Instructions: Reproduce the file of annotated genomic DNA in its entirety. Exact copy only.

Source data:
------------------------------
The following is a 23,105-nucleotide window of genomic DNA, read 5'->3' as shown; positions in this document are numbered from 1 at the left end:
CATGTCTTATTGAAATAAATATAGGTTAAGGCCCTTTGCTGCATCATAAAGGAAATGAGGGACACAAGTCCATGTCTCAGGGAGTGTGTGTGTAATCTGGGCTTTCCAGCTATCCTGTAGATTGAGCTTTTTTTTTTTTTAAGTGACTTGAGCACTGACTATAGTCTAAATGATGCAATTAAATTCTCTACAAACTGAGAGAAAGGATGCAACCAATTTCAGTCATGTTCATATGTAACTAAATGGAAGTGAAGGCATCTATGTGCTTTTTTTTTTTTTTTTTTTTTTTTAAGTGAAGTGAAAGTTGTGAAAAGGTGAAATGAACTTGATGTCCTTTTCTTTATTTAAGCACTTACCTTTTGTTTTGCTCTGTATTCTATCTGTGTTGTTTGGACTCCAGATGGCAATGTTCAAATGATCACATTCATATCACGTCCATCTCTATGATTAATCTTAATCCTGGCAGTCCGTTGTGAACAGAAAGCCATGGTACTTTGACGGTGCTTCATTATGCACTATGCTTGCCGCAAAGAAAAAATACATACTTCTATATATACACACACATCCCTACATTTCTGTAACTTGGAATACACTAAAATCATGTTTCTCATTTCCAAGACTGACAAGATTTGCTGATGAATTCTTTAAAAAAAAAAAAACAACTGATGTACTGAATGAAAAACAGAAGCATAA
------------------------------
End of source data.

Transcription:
The following is a 23,105-nucleotide window of genomic DNA, read 5'->3' as shown; positions in this document are numbered from 1 at the left end:
CATGTCTTATTGAAATAAATATAGGTTAAGGCCCTTTGCTGCATCATAAAGGAAATGAGGGACACAAGTCCATGTCTCAGGGAGTGTGTGTGTAATCTGGGCTTTCCAGCTATCCTGTAGATTGAGCTTTTTTTTTTTTTAAGTGACTTGAGCACTGACTATAGTCTAAATGATGCAATTAAATTCTCTACAAACTGAGAGAAAGGATGCAACCAATTTCAGTCATGTTCATATGTAACTAAATGGAAGTGAAGGCATCTATGTGCTTTTTTTTTTTTTTTTTTTTTTTTAAGTGAAGTGAAAGTTGTGAAAAGGTGAAATGAACTTGATGTCCTTTTCTTTATTTAAGCACTTACCTTTTGTTTTGCTCTGTATTCTATCTGTGTTGTTTGGACTCCAGATGGCAATGTTCAAATGATCACATTCATATCACGTCCATCTCTATGATTAATCTTAATCCTGGCAGTCCGTTGTGAACAGAAAGCCATGGTACTTTGACGGTGCTTCATTATGCACTATGCTTGCCGCAAAGAAAAAATACATACTTCTATATATACACACACATCCCTACATTTCTGTAACTTGGAATACACTAAAATCATGTTTCTCATTTCCAAGACTGACAAGATTTGCTGATGAATTCTTTAAAAAAAAAAAAACAACTGATGTACTGAATGAAAAACAGAAGCATAA